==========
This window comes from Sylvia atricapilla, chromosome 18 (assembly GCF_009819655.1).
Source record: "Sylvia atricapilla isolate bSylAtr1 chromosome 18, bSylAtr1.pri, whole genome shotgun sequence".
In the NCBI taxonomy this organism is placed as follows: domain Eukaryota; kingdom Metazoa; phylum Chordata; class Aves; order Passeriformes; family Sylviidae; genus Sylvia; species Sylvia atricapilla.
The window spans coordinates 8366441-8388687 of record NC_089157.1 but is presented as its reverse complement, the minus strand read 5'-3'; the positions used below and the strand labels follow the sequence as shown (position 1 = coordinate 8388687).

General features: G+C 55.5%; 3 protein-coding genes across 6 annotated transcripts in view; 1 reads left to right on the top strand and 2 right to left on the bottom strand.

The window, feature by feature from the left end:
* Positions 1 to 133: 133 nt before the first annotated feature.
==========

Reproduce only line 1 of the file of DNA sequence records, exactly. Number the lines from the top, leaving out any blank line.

This window comes from Sylvia atricapilla, chromosome 18 (assembly GCF_009819655.1).